Well, this is interesting:
President Obama is planning to hand the U.S. Commerce Department authority over a forthcoming cybersecurity effort to create an Internet ID for Americans, a White House official said here today.
It's "the absolute perfect spot in the U.S. government" to centralize efforts toward creating an "identity ecosystem" for the Internet, White House Cybersecurity Coordinator Howard Schmidt said.
That news, first reported by CNET, effectively pushes the department to the forefront of the issue, beating out other potential candidates including the National Security Agency and the Department of Homeland Security. The move also is likely to please privacy and civil liberties groups that have raised concerns in the past over the dual roles of police and intelligence agencies.
Called the "National Strategy for Trusted Identities in Cyberspace," U.S. Commerce Secretary Gary Locke said, it's not "a government-controlled system. What we are talking about is enhancing online security and privacy and reducing and perhaps even eliminating the need to memorize a dozen passwords, through creation and use of more trusted digital identities."
On the one hand, this is not as Orwellian as it sounds. For all of its privacy flaws, Facebook has normalized being oneself -- and putting personal information about oneself -- on the Internet. In 2004, when the site emerged, it was a novel idea: One profile per person that included her real name, picture, and contact information. Since then, sites like Gravatar have jumped on the bandwagon, allowing one to have a single identity anywhere one goes online.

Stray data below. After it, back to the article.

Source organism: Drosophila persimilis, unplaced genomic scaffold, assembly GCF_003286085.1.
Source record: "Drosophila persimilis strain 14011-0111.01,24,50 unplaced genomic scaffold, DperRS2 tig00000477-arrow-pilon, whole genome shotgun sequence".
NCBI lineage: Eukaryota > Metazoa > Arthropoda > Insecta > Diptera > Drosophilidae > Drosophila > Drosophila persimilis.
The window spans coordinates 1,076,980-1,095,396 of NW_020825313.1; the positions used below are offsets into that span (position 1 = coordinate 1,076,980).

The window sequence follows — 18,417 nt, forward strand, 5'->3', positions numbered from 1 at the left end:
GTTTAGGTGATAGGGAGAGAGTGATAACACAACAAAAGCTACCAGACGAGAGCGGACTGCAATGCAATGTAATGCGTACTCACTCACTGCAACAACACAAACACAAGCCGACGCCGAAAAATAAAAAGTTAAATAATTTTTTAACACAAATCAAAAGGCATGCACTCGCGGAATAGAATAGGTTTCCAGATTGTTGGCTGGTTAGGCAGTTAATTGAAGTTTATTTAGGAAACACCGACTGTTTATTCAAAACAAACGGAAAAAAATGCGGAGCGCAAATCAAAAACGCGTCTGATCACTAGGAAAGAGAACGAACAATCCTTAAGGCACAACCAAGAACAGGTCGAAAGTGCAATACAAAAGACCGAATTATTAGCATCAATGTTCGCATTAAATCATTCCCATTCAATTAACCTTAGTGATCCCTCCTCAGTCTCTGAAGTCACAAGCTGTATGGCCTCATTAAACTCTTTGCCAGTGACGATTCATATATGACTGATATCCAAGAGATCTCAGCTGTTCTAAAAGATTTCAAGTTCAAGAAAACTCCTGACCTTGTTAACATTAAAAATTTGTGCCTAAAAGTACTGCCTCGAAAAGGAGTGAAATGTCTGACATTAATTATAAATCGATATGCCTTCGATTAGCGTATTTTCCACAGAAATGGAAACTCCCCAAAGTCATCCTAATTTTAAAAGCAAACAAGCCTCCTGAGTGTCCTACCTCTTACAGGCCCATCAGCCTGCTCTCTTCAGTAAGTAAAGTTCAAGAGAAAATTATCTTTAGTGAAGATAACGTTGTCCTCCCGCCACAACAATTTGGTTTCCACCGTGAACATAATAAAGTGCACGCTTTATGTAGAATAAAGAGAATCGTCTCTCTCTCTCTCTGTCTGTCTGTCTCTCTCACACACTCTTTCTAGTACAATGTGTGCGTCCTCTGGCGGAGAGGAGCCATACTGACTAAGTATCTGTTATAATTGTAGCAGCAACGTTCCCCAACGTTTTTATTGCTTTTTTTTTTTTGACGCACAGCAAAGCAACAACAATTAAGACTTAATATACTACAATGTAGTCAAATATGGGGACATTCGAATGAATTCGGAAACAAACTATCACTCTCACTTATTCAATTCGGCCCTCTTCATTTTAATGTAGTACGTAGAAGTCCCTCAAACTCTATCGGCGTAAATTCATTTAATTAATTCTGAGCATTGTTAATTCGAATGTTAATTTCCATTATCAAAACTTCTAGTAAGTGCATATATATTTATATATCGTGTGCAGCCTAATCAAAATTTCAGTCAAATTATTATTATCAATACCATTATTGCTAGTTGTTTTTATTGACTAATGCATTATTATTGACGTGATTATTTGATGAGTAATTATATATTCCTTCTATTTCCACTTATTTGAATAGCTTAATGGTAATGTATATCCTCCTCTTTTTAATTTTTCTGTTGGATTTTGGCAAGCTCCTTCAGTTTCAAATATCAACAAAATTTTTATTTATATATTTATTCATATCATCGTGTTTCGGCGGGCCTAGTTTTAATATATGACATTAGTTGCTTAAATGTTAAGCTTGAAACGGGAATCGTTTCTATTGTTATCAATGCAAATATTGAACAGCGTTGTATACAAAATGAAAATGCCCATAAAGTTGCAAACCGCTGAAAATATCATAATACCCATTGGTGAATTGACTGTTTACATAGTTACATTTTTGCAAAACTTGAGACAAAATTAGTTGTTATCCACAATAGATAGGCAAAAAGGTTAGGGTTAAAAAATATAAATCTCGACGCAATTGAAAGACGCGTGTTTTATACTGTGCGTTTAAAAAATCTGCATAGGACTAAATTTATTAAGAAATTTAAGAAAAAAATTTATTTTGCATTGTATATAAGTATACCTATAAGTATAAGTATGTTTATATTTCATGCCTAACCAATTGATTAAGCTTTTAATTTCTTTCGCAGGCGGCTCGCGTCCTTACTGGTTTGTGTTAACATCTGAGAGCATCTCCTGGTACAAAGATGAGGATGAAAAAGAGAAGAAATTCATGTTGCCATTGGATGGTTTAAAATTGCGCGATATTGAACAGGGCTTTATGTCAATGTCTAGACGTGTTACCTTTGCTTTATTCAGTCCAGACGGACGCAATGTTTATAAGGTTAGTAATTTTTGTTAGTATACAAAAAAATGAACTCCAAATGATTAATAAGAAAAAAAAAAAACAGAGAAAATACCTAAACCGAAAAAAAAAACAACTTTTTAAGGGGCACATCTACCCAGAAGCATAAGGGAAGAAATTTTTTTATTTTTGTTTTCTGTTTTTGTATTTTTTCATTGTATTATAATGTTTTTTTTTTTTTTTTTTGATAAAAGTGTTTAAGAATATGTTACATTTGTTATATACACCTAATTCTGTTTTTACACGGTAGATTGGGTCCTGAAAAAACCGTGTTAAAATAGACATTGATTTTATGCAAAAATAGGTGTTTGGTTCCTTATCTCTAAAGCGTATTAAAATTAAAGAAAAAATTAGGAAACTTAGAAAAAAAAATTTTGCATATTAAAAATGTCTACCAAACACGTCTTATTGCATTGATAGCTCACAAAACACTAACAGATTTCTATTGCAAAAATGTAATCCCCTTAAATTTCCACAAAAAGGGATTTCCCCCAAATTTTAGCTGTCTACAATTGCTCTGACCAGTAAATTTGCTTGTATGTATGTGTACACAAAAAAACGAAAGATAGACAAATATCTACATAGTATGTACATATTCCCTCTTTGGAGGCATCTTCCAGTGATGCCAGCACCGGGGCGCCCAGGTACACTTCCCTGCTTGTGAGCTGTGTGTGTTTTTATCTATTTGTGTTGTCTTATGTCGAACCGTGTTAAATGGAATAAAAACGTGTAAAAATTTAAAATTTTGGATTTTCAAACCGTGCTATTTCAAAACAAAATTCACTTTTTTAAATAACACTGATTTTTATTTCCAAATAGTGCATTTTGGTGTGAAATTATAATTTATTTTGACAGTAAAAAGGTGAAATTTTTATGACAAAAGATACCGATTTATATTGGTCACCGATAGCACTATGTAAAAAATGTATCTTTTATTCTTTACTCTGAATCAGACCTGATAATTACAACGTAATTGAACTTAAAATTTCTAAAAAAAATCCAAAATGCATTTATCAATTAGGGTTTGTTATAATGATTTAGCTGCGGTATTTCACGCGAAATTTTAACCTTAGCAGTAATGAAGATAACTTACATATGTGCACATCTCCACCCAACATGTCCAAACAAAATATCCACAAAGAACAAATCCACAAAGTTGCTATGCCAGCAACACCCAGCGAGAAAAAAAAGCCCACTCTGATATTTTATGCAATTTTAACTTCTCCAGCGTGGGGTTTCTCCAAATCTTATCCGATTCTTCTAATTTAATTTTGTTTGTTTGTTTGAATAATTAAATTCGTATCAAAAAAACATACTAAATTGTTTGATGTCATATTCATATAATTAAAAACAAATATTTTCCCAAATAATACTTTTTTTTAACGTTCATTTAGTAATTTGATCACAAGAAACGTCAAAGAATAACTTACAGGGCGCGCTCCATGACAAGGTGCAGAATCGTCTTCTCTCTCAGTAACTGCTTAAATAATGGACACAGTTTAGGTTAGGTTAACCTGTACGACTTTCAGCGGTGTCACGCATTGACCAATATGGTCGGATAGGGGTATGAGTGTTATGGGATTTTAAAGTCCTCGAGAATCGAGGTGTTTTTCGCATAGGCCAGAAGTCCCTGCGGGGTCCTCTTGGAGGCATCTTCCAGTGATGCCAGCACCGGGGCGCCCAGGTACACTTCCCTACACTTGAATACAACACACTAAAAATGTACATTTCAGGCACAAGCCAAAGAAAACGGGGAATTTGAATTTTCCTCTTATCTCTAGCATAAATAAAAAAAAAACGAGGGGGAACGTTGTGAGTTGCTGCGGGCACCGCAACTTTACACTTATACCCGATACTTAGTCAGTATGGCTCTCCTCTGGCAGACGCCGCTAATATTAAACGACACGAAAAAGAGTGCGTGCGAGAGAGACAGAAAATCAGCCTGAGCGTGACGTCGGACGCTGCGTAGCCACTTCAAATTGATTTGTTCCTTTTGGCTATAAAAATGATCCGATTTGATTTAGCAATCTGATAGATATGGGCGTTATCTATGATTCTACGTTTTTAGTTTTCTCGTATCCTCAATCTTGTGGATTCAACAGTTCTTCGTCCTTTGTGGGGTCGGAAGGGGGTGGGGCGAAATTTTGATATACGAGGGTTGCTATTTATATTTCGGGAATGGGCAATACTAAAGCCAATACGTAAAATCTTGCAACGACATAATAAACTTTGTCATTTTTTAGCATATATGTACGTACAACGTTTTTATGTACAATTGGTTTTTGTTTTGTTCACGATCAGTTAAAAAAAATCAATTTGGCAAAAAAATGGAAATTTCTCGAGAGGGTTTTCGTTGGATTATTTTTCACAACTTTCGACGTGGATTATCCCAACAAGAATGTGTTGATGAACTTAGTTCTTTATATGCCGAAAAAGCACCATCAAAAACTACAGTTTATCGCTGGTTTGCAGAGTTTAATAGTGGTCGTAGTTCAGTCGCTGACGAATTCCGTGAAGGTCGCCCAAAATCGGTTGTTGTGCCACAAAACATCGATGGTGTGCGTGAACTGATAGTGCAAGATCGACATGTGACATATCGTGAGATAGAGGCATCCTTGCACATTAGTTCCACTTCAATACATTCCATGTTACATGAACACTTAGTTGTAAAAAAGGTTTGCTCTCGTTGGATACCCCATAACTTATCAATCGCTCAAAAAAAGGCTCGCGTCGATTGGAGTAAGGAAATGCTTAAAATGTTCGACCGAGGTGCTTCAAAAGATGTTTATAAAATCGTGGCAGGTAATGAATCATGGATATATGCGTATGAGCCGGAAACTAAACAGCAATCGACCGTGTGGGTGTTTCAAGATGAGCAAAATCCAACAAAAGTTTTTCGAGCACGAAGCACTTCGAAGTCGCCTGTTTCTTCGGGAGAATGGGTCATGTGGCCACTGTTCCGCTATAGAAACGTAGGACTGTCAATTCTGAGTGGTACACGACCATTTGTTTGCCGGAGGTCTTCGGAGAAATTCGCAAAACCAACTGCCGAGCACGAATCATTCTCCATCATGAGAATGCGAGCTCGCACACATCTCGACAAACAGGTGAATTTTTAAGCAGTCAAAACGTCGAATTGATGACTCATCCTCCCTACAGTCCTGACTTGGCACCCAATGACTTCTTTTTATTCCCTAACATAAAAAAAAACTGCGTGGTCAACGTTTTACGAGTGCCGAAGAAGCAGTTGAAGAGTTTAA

Still, it seems like online IDs should be implemented by the private sector. It's likely that with the government backing it, more people would join such a program -- but governments don't have the best track record when it comes to improving online security. As details emerge, it will be fascinating to see which side privacy and security experts come down on.
-- Shani O. Hilton
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